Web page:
CDC has developed interim guidelines for health care providers in the United States caring for pregnant women during a Zika virus outbreak. These guidelines include recommendations for pregnant women considering travel to an area with Zika virus transmission and recommendations for screening, testing, and management of pregnant returning travelers. Updates on areas with ongoing Zika virus transmission are available online (http://wwwnc.cdc.gov/travel/notices/). Health care providers should ask all pregnant women about recent travel. Pregnant women with a history of travel to an area with Zika virus transmission and who report two or more symptoms consistent with Zika virus disease (acute onset of fever, maculopapular rash, arthralgia, or conjunctivitis) during or within 2 weeks of travel, or who have ultrasound findings of fetal microcephaly or intracranial calcifications, should be tested for Zika virus infection in consultation with their state or local health department. Testing is not indicated for women without a travel history to an area with Zika virus transmission. In pregnant women with laboratory evidence of Zika virus infection, serial ultrasound examination should be considered to monitor fetal growth and anatomy and referral to a maternal-fetal medicine or infectious disease specialist with expertise in pregnancy management is recommended. There is no specific antiviral treatment for Zika virus; supportive care is recommended.
Administration of thimerosal-containing vaccines to infant rhesus macaques does not result in autism-like behavior or neuropathology
- Proceedings of the National Academy of Sciences of the United States of America
- Published about 2 years ago
Autism spectrum disorder (ASD) is a complex neurodevelopmental disorder. Some anecdotal reports suggest that ASD is related to exposure to ethyl mercury, in the form of the vaccine preservative, thimerosal, and/or receiving the measles, mumps, rubella (MMR) vaccine. Using infant rhesus macaques receiving thimerosal-containing vaccines (TCVs) following the recommended pediatric vaccine schedules from the 1990s and 2008, we examined behavior, and neuropathology in three brain regions found to exhibit neuropathology in postmortem ASD brains. No neuronal cellular or protein changes in the cerebellum, hippocampus, or amygdala were observed in animals following the 1990s or 2008 vaccine schedules. Analysis of social behavior in juvenile animals indicated that there were no significant differences in negative behaviors between animals in the control and experimental groups. These data indicate that administration of TCVs and/or the MMR vaccine to rhesus macaques does not result in neuropathological abnormalities, or aberrant behaviors, like those observed in ASD.
Zika virus is a mosquito-borne flavivirus primarily transmitted to humans by Aedes aegypti mosquitoes (1). Zika virus infections have also been documented through intrauterine transmission resulting in congenital infection; intrapartum transmission from a viremic mother to her newborn; sexual transmission; blood transfusion; and laboratory exposure (1-5). Most Zika virus infections are asymptomatic (1,6). Clinical illness, when it occurs, is generally mild and characterized by acute onset of fever, maculopapular rash, arthralgia, or nonpurulent conjunctivitis. However, Zika virus infection during pregnancy can cause adverse outcomes such as fetal loss, and microcephaly and other serious brain anomalies (1-3). Guillain-Barré syndrome, a rare autoimmune condition affecting the peripheral nervous system, also has been associated with Zika virus infection (1). Following the identification of local transmission of Zika virus in Brazil in May 2015, the virus has continued to spread throughout the Region of the Americas, and travel-associated cases have increased (7). In 2016, Zika virus disease and congenital infections became nationally notifiable conditions in the United States (8). As of September 3, 2016, a total of 2,382 confirmed and probable cases of Zika virus disease with symptom onset during January 1-July 31, 2016, had been reported from 48 of 50 U.S. states and the District of Columbia. Most cases (2,354; 99%) were travel-associated, with either direct travel or an epidemiologic link to a traveler to a Zika virus-affected area. Twenty-eight (1%) cases were reported as locally acquired, including 26 associated with mosquito-borne transmission, one acquired in a laboratory, and one with an unknown mode of transmission. Zika virus disease should be considered in patients with compatible clinical signs or symptoms who traveled to or reside in areas with ongoing Zika virus transmission or who had unprotected sex with someone who traveled to those areas. Health care providers should continue to educate patients, especially pregnant women, about the importance of avoiding infection with Zika virus, and all pregnant women should be assessed for possible Zika virus exposure at each prenatal visit (2).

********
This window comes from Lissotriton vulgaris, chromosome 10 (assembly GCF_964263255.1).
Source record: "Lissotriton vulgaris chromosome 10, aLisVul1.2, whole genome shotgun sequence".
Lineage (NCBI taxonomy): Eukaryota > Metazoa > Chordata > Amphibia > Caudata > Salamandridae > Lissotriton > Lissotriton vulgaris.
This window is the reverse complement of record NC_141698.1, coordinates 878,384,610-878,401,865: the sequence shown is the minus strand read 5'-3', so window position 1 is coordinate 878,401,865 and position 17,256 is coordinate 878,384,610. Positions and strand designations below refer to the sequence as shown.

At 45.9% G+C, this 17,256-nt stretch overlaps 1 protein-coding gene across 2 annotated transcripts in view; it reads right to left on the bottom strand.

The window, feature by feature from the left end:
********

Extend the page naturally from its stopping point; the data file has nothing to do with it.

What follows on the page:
Sustained high coverage with recommended vaccinations among children has kept many vaccine-preventable diseases at low levels in the United States (1). To assess coverage with vaccinations recommended for children by age 2 years in the United States (2), CDC analyzed data collected by the 2015 National Immunization Survey (NIS) for children aged 19-35 months (born January 2012-May 2014). Overall, coverage did not change during 2014-2015. Coverage in 2015 was highest for ≥3 doses of poliovirus vaccine (93.7%), ≥3 doses of hepatitis B vaccine (HepB) (92.6%), ≥1 dose of measles, mumps, and rubella vaccine (MMR) (91.9%), and ≥1 dose of varicella vaccine (91.8%). The data were also examined for potential vaccination coverage differences by race/ethnicity, poverty status, and urbanicity. Although disparities were noted for each of these factors, the most striking differences were seen for poverty status. Children living below the federal poverty level* had lower coverage with most of the vaccinations assessed compared with children living at or above the poverty level; the largest disparities were for rotavirus vaccine (66.8% versus 76.8%), ≥4 doses of pneumococcal conjugate vaccine (PCV) (78.9% versus 87.2%), the full series of Haemophilus influenzae type b vaccine (Hib) (78.1% versus 85.5%), and ≥4 doses of diphtheria, tetanus, and acellular pertussis vaccine (DTaP) (80.2% versus 87.1%). Although coverage was high in some groups, opportunities exist to continue to address disparities. Implementation of evidence-based interventions, including strategies to enhance access to vaccination services and systems strategies that can reduce missed opportunities, has the potential to increase vaccination coverage for children living below the poverty level and in rural areas (3).